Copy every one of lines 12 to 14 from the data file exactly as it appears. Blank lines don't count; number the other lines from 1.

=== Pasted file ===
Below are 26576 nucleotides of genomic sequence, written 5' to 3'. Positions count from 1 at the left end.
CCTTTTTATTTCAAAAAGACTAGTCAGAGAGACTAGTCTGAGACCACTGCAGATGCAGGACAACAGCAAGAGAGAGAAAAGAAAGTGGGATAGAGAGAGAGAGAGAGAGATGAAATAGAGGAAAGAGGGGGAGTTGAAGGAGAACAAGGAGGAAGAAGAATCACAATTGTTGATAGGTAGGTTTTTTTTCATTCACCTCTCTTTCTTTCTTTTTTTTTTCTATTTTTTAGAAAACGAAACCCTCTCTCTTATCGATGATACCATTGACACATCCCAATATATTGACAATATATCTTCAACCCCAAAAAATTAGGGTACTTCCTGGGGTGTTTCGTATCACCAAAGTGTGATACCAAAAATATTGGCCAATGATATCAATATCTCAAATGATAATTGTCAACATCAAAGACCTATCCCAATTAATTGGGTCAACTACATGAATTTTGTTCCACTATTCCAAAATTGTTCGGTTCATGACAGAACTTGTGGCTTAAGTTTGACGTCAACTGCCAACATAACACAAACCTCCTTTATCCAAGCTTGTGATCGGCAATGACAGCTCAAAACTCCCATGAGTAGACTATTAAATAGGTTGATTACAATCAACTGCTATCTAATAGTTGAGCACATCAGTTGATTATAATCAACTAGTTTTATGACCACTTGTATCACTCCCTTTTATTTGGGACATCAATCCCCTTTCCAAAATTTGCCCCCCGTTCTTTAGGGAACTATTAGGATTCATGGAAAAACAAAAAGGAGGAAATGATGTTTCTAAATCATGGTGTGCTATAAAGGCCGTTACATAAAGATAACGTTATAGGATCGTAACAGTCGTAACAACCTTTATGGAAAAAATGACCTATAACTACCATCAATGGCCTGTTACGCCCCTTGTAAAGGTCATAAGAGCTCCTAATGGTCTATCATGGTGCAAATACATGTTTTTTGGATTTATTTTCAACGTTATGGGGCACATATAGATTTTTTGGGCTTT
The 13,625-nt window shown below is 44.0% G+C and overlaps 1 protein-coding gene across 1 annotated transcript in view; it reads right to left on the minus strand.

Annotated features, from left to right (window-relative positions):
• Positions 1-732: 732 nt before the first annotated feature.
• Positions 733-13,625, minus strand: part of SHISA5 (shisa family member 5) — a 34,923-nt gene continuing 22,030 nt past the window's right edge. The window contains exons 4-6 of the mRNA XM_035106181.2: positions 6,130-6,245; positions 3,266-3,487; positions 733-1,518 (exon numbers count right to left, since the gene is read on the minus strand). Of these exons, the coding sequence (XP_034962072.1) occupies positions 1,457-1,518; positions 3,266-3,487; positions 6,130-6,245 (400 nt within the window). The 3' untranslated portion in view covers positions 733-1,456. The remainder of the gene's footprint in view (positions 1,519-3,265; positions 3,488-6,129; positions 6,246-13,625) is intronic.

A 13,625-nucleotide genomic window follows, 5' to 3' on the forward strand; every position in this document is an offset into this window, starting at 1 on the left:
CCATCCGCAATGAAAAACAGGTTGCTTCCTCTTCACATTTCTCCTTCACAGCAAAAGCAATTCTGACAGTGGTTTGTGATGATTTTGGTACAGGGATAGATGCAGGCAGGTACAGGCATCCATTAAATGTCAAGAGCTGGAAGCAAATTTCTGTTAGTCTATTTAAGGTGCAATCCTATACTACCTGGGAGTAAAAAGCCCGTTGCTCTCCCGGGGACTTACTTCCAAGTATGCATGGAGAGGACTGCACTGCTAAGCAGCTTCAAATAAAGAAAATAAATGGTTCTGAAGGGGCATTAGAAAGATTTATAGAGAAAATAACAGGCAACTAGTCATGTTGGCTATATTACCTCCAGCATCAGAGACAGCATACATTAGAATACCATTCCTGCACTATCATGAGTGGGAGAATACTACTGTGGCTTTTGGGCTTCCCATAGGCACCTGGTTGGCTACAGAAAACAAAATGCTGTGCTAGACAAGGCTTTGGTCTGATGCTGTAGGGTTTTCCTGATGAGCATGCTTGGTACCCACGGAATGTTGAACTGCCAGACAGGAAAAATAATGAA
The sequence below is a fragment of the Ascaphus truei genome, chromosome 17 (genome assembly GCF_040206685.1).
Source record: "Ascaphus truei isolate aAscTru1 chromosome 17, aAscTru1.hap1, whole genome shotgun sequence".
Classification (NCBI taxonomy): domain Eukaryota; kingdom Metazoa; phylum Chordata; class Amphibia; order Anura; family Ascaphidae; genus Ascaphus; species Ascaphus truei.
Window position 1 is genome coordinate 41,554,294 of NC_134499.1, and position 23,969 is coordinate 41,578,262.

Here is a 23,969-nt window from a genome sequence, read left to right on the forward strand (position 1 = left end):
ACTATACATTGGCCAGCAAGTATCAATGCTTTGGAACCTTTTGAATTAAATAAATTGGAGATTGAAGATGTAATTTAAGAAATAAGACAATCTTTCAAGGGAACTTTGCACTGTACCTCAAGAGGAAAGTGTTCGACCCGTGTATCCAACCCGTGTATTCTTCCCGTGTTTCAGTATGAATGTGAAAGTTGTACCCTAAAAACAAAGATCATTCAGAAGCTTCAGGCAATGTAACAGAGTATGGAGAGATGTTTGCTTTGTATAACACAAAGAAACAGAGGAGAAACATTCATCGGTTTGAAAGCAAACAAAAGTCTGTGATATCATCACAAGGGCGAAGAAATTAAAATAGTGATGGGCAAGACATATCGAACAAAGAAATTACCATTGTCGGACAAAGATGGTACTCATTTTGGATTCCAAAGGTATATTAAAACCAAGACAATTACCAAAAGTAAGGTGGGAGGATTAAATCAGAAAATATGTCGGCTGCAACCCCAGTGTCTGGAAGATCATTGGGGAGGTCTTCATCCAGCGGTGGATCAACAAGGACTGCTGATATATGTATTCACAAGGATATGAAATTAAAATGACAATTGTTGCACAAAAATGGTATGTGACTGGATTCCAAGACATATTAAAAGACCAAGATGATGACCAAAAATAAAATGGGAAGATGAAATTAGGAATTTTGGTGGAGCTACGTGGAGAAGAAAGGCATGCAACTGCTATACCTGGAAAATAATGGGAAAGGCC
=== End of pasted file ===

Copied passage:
Window position 1 is genome coordinate 41,554,294 of NC_134499.1, and position 23,969 is coordinate 41,578,262.

Here is a 23,969-nt window from a genome sequence, read left to right on the forward strand (position 1 = left end):
ACTATACATTGGCCAGCAAGTATCAATGCTTTGGAACCTTTTGAATTAAATAAATTGGAGATTGAAGATGTAATTTAAGAAATAAGACAATCTTTCAAGGGAACTTTGCACTGTACCTCAAGAGGAAAGTGTTCGACCCGTGTATCCAACCCGTGTATTCTTCCCGTGTTTCAGTATGAATGTGAAAGTTGTACCCTAAAAACAAAGATCATTCAGAAGCTTCAGGCAATGTAACAGAGTATGGAGAGATGTTTGCTTTGTATAACACAAAGAAACAGAGGAGAAACATTCATCGGTTTGAAAGCAAACAAAAGTCTGTGATATCATCACAAGGGCGAAGAAATTAAAATAGTGATGGGCAAGACATATCGAACAAAGAAATTACCATTGTCGGACAAAGATGGTACTCATTTTGGATTCCAAAGGTATATTAAAACCAAGACAATTACCAAAAGTAAGGTGGGAGGATTAAATCAGAAAATATGTCGGCTGCAACCCCAGTGTCTGGAAGATCATTGGGGAGGTCTTCATCCAGCGGTGGATCAACAAGGACTGCTGATATATGTATTCACAAGGATATGAAATTAAAATGACAATTGTTGCACAAAAATGGTATGTGACTGGATTCCAAGACATATTAAAAGACCAAGATGATGACCAAAAATAAAATGGGAAGATGAAATTAGGAATTTTGGTGGAGCTACGTGGAGAAGAAAGGCATGCAACTGCTATACCTGGAAAATAATGGGAAAGGCC